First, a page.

The neoliberal creed, written into structural adjustment programs, at- tacked state capitalism from all sides, seeking to create in its place the con- ditions that would enable the free-market economy to prosper and foreign investment to become dominant. For transnational capital to assume such dominance, neoliberal policies sought to get rid of the preexisting institu- tionality. They modified the way in which macroeconomic policies were de- signed and implemented and reformed the legal norms that governed differ- ent productive sectors.
Neoliberal macroeconomic policy sought to reduce state participation in the productive sphere, limiting its role to one of supervising and regulat- ing private activity within the free-market economy. Structural adjustment involved the liberalization of different markets, although certain economic sectors continued to enjoy special treatment designed to promote foreign investment and export activities.
In the foreign-exchange market, a system of administered exchange rates was instituted by the central bank based on the availability of foreign cur- rency. This sought to encourage competition between export sectors and to end distortions to internal prices by aligning these with international ones.
By the same token, restrictions on foreign trade were removed, with tar- iffs reduced drastically and nontariff barriers removed altogether. The argu- ment here was that such policies would help modernize the capital stock and improve access to productive inputs. However, some sectors linked to agribusiness—with good political connections—obtained special treatment that protected them for a while from more competitive imports. Under the supposition that foreign investment would impact positively on innovation and technological modernization, management capacities, and marketing, measures were taken to encourage these through taxation, profit repatria- tion, and the lifting of tax restrictions on exploiting natural resources (Agu- irre 1992).
The adjustment program imposed orthodoxy in fiscal and monetary man- agement, under the argument that inflation was derived essentially from a lack of control over the money supply, itself a consequence of uncontrolled public spending and rising wages. New criteria for fiscal efficiency were therefore introduced that meshed with the monetary program administered by a fully autonomous central bank. This eliminated any possibility of pro- viding credit to the treasury, the argument being that state intervention in the money markets reduced private-sector access to these resources, thereby reducing the efficiency of the system. Fiscal policy therefore made achieve- ment of a balanced budget a priority. To this end, reforms were introduced to cut public spending drastically, primarily by liquidating and privatizing public companies, and generating “real” increases in income through higher taxes and a wider tax net.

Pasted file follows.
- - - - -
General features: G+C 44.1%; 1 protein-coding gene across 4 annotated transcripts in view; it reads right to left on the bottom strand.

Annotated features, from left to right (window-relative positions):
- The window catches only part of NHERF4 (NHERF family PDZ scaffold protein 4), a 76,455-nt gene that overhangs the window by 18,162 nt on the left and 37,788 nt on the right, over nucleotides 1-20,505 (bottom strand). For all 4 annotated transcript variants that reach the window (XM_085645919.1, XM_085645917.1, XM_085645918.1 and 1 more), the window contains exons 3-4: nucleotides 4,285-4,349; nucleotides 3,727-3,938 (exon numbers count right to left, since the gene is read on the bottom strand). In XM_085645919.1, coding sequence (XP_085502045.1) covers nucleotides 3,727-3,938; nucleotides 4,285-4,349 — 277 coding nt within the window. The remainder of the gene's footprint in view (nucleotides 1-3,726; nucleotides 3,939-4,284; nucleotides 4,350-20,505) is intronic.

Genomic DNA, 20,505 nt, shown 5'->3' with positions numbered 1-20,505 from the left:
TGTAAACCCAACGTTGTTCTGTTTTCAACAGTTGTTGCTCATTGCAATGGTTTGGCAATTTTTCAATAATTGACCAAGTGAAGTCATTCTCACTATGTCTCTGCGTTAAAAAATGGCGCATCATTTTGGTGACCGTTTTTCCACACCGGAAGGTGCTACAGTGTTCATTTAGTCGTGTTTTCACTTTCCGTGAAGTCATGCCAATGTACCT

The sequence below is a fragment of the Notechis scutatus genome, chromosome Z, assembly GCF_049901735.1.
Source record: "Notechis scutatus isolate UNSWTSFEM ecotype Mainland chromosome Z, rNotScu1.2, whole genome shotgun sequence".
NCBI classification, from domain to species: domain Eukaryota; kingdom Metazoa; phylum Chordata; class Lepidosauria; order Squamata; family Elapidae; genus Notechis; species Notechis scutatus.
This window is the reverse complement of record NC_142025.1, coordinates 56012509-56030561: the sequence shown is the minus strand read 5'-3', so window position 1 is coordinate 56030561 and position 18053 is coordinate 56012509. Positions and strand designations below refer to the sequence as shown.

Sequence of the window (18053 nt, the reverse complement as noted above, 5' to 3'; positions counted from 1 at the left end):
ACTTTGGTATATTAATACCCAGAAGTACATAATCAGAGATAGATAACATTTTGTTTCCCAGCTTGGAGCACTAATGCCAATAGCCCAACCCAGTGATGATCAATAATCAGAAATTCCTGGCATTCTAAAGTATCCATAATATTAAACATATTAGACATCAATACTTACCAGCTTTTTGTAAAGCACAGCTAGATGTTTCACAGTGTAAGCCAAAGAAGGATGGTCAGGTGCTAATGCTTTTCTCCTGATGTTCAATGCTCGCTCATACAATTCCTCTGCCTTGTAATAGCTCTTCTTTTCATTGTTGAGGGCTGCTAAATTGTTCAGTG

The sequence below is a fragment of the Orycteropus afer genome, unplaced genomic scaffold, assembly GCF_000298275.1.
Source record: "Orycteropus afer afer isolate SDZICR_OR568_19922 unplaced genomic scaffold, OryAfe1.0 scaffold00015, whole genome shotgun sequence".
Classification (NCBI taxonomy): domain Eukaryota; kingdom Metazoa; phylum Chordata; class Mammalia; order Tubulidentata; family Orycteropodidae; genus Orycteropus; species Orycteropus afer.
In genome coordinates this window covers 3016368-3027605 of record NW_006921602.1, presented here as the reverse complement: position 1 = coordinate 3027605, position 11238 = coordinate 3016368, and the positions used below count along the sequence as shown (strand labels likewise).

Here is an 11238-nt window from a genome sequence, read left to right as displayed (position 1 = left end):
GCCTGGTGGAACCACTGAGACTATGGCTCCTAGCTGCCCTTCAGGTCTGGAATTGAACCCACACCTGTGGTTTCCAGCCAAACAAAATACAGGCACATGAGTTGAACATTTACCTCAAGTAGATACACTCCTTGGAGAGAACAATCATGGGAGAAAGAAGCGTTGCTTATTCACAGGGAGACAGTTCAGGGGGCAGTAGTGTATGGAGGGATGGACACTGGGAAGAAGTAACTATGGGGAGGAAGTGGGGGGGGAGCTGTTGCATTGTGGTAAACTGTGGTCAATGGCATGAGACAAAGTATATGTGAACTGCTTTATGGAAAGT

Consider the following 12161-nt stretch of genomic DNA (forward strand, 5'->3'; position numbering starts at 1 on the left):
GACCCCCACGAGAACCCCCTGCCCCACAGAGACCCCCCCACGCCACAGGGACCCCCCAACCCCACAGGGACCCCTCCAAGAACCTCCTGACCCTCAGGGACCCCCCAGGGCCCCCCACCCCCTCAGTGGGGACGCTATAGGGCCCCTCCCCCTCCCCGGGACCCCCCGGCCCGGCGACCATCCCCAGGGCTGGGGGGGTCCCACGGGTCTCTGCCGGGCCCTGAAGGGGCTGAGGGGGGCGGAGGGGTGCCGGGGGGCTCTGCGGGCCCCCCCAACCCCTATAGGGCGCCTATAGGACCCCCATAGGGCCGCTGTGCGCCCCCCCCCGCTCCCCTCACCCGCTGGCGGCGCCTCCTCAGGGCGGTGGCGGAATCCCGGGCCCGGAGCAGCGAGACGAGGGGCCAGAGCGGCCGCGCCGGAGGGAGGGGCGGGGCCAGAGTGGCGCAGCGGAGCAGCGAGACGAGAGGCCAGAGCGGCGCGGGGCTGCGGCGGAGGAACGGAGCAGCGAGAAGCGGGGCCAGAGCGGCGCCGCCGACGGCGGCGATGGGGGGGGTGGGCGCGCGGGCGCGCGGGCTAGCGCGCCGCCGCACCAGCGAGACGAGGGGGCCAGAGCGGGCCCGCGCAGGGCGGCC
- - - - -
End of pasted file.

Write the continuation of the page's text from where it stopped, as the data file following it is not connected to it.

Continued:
However, the loss of sources of public-sector income as a result of the privatization of state industries, and the high costs this policy incurred, led to permanent problems of insolvency, further fuelling government concerns over how to finance the fiscal deficit. Current spending was thus cut back (and with it a tendency slowly to privatize public services) and tough tax re- forms instituted that prioritized raising taxes on consumption. Whereas pri- or to the adjustment direct taxation (taxes on income and corporate profits) accounted for 69 percent of average tax revenues, from the late 1980s to date 75 percent of fiscal income has derived from taxes on consumption—which fall hardest on those living from labor income. Successive governments over this period reduced taxation on business profits, frequently providing com- panies with tax exonerations and amnesties.